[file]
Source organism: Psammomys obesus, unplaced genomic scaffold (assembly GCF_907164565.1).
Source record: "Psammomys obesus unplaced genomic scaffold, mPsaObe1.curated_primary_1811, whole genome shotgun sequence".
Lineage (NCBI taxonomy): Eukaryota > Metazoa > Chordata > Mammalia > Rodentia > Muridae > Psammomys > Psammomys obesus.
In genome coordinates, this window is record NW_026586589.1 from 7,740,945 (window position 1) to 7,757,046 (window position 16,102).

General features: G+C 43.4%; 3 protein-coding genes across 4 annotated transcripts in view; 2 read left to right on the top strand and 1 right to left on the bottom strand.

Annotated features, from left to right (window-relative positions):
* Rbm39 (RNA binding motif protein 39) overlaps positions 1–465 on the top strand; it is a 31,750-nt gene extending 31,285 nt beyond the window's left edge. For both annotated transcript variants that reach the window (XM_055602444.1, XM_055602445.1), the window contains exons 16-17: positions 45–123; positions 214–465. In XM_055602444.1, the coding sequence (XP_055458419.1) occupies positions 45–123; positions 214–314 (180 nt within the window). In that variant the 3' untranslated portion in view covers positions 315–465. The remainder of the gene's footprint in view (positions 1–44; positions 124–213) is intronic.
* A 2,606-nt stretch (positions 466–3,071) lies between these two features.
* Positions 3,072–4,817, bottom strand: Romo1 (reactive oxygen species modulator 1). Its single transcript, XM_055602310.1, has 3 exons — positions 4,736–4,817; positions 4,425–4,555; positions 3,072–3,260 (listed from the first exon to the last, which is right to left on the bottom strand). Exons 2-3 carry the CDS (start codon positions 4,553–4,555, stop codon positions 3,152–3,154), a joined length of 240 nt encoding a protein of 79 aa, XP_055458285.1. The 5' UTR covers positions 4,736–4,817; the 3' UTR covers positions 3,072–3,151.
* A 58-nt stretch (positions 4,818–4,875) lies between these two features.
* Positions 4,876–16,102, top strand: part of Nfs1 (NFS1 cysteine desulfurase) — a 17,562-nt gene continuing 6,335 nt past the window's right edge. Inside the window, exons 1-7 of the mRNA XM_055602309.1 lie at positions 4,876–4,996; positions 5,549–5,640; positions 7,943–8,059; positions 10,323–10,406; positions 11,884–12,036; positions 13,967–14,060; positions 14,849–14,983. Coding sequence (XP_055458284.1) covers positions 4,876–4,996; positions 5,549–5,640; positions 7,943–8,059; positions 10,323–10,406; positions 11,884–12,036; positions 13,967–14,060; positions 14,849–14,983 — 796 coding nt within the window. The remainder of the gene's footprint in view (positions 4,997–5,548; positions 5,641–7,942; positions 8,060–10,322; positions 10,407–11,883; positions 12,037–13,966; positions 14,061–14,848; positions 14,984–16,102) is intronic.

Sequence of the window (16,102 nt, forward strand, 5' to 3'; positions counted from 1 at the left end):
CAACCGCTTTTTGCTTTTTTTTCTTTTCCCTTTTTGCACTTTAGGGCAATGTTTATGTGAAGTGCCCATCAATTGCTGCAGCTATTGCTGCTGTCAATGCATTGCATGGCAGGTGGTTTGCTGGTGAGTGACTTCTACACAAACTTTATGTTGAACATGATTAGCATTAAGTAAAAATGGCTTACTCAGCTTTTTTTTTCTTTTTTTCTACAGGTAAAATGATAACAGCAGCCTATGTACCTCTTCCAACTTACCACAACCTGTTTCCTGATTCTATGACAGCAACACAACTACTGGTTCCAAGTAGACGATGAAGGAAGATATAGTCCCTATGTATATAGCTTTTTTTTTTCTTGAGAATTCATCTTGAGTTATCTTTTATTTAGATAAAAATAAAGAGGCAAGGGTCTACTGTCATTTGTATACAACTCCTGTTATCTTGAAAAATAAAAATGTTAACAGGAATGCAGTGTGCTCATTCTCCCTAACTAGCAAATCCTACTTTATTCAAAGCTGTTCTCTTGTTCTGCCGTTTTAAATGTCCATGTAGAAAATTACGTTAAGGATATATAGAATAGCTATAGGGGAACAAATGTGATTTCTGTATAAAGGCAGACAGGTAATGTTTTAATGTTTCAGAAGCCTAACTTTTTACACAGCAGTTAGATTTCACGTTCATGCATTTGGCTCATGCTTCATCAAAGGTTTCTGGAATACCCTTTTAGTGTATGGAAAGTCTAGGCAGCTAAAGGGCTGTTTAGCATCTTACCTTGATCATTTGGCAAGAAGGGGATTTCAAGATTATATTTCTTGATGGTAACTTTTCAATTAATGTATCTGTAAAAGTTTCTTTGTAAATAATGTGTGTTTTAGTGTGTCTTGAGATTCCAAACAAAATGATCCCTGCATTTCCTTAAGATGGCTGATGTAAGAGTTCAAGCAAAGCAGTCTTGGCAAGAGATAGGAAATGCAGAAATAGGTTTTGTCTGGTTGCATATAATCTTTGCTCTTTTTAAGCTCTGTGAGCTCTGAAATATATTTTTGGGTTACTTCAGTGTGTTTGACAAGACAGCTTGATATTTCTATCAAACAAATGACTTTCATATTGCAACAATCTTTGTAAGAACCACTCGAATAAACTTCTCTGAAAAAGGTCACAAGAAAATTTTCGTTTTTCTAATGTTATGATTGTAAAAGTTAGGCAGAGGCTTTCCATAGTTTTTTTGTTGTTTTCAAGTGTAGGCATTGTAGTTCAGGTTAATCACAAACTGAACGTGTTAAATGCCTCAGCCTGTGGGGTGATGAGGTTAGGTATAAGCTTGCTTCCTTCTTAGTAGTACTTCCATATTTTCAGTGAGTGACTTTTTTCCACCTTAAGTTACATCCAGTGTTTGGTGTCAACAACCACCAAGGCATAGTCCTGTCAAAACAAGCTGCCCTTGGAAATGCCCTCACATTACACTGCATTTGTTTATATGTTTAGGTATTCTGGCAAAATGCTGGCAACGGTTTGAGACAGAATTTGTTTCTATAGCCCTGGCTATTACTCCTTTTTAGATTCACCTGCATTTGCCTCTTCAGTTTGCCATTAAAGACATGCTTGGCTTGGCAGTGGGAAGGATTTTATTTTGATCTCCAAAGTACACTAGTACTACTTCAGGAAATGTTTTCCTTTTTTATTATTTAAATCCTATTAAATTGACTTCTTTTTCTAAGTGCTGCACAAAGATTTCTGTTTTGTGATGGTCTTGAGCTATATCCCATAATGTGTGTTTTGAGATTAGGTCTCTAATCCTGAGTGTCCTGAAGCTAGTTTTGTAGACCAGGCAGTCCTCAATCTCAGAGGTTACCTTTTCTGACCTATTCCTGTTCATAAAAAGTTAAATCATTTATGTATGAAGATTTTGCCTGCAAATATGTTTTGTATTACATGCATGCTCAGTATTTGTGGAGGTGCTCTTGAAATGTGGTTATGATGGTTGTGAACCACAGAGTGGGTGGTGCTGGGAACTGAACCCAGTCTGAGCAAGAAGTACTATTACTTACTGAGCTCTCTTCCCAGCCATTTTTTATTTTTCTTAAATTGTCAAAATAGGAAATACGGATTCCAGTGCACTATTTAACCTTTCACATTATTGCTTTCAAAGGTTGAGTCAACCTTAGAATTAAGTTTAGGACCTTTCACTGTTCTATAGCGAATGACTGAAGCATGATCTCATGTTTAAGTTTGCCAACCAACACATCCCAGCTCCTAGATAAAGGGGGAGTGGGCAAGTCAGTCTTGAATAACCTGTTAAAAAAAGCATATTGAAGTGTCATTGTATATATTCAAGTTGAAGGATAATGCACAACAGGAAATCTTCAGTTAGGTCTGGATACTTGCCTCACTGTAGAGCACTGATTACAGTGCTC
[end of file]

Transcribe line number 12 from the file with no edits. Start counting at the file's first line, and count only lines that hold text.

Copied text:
Sequence of the window (16,102 nt, forward strand, 5' to 3'; positions counted from 1 at the left end):